Three artists and a lawyer: from left to right: James Joyce, Ezra Pound, Ford Madax Ford and John Quinn. (Photographer and date unknown. Harry Ransom Center, University of Texas.)

Three artists and a lawyer (from left to right): James Joyce, Ezra Pound, Ford Madox Ford and John Quinn. (Photographer and date unknown. Harry Ransom Center, University of Texas.)

Ezra Pound himself came upon Provençal almost by accident. Pound had been admitted, at age 15, to the University of Pennsylvania in 1901. The next year his parents had him withdraw from school (evidently for poor marks) and took him on a three month tour of Europe. When he returned to the United States, he entered Hamilton College in the middle of New York State. It so happened that the college had the foremost American authority on the Provençal language, William Pierce Shephard. Shephard’s teaching was agreeable to Pound (who generally had difficulty with any teacher who strayed outside Pound’s narrow focus on learning as much poetry as possible in the manner that Pound believed poetry should be learned) and Pound not only learned the langue d’oc, but also an aspect of Dante that planted in him the general concept that would become his life’s work, The Cantos.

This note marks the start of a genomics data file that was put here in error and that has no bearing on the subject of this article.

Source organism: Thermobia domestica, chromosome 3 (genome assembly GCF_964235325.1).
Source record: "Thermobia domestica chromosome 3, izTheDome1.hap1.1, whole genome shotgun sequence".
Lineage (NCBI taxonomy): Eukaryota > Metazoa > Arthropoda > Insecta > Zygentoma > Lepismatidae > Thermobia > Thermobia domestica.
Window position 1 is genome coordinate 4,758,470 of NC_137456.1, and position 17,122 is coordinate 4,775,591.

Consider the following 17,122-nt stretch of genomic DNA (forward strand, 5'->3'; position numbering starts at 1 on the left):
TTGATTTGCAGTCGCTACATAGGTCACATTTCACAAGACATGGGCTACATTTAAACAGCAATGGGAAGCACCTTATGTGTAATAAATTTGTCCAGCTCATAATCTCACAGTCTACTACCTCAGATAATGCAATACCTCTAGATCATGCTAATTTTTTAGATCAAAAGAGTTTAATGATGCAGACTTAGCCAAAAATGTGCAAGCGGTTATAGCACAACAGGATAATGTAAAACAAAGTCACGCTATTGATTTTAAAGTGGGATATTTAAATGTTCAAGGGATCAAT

Ford was the first editor to publish (and pay for) a poem of Pound in a journal: it was Pound's experiment in the sestina. Pound would say that those who said that troubadour verse could not be written in modern English were wrong. The question whether they should be, was entirely different.

From The English Review, II:7 (June 1909). Ford was the first editor to publish (and pay for) a poem of Pound in a journal: it was Pound’s experiment in the sestina. Pound would say that those who said that troubadour verse could not be written in modern English were wrong. The question whether they should be, was entirely different.